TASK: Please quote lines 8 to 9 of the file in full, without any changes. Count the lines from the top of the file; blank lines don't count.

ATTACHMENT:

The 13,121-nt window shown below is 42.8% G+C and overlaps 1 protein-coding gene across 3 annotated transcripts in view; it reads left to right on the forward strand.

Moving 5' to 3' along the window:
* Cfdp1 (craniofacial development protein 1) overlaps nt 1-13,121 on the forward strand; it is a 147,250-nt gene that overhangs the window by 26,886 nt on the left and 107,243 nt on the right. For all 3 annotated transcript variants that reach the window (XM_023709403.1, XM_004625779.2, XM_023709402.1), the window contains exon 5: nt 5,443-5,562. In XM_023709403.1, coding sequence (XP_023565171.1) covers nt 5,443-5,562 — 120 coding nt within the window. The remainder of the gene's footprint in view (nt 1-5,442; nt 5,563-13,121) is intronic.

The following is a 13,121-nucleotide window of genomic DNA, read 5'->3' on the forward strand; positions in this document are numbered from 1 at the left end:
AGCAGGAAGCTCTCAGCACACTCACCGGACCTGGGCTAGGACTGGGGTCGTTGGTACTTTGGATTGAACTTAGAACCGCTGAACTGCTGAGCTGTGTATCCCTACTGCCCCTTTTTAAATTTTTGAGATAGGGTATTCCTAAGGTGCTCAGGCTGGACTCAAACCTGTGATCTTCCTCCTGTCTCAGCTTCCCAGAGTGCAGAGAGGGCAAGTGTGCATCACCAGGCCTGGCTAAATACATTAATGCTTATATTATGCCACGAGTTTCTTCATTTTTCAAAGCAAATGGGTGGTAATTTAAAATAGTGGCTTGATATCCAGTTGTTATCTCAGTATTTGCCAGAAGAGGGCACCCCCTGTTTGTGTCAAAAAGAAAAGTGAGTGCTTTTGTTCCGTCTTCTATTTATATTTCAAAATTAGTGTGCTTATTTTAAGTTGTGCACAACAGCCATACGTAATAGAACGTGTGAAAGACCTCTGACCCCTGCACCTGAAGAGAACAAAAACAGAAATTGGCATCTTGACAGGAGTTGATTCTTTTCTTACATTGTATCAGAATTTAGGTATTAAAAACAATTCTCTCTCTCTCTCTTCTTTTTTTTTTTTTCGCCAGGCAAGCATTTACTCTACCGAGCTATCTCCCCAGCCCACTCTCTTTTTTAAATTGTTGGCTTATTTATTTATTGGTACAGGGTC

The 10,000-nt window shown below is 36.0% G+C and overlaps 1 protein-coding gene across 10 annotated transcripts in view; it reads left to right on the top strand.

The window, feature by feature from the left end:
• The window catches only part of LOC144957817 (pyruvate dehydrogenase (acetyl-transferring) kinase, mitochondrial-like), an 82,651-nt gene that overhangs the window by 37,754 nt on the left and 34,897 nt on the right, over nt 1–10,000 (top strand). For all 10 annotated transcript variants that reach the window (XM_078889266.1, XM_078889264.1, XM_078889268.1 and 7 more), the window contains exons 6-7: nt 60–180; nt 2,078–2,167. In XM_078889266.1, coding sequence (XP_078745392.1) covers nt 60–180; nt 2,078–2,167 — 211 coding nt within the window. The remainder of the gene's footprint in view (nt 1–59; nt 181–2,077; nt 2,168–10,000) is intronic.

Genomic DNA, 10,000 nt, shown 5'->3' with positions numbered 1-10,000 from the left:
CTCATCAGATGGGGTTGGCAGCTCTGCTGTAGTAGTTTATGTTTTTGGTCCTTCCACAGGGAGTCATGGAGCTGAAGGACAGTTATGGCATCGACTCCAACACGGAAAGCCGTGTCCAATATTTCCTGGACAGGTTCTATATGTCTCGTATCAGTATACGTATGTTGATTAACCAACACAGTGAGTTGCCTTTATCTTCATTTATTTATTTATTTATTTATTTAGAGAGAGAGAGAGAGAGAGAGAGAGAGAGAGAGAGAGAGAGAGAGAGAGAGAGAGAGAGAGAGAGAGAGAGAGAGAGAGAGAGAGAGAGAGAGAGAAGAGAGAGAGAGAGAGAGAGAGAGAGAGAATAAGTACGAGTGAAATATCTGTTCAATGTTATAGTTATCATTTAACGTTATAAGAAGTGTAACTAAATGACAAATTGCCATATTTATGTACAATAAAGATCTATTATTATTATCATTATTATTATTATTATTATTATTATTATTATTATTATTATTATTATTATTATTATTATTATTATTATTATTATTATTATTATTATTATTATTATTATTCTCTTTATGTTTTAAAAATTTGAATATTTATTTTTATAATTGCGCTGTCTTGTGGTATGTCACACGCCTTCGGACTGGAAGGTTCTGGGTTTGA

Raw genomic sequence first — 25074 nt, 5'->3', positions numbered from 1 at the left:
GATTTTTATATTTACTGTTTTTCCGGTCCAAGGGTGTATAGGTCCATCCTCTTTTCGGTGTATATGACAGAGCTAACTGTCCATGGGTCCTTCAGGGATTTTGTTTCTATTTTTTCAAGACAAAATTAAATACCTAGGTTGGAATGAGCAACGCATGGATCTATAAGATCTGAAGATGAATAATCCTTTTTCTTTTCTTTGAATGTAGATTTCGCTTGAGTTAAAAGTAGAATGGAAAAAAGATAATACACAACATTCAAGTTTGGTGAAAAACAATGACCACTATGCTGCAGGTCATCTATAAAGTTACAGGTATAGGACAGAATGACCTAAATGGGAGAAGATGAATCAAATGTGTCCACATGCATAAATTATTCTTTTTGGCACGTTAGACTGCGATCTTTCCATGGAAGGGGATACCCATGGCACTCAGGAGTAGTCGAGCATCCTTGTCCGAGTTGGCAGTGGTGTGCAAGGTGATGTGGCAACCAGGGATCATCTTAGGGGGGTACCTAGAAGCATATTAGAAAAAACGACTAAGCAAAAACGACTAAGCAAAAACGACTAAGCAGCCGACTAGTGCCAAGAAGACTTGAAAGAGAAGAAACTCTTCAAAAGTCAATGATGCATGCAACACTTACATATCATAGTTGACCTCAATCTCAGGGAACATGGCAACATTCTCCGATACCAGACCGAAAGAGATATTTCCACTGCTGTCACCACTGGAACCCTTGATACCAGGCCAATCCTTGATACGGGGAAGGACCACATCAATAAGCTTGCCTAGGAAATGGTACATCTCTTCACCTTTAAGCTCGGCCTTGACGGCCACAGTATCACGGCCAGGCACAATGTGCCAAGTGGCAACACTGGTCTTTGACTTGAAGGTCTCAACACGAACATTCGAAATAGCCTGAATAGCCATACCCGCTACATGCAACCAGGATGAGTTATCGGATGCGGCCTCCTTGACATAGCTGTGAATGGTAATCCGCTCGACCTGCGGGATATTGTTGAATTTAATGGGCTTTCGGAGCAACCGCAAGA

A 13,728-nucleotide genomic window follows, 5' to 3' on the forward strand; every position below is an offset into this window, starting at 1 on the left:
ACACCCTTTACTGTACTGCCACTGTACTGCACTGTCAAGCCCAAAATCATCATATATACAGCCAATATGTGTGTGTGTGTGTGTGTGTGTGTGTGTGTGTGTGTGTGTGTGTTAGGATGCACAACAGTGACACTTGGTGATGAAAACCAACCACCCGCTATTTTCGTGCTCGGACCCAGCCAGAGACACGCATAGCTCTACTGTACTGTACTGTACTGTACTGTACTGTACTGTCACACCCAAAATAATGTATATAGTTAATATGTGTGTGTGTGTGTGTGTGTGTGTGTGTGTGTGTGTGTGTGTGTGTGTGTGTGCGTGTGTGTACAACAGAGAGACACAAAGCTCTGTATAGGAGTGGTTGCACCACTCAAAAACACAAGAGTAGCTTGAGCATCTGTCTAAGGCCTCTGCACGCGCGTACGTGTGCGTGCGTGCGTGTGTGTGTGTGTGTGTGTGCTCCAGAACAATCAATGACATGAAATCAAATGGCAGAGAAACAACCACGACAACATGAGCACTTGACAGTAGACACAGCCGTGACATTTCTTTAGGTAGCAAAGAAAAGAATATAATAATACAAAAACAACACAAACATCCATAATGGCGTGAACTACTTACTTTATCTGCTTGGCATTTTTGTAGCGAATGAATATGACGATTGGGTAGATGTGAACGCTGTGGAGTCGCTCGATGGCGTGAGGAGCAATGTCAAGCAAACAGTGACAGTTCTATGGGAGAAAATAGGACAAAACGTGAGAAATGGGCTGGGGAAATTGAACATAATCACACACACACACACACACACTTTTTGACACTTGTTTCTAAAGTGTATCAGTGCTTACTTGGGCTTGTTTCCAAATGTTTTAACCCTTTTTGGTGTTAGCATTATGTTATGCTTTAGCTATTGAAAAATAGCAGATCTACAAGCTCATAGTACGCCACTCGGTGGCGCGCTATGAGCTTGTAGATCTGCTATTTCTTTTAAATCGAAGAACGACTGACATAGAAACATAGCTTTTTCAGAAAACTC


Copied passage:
• The window catches only part of LOC144957817 (pyruvate dehydrogenase (acetyl-transferring) kinase, mitochondrial-like), an 82,651-nt gene that overhangs the window by 37,754 nt on the left and 34,897 nt on the right, over nt 1–10,000 (top strand). For all 10 annotated transcript variants that reach the window (XM_078889266.1, XM_078889264.1, XM_078889268.1 and 7 more), the window contains exons 6-7: nt 60–180; nt 2,078–2,167. In XM_078889266.1, coding sequence (XP_078745392.1) covers nt 60–180; nt 2,078–2,167 — 211 coding nt within the window. The remainder of the gene's footprint in view (nt 1–59; nt 181–2,077; nt 2,168–10,000) is intronic.

Genomic DNA, 10,000 nt, shown 5'->3' with positions numbered 1-10,000 from the left: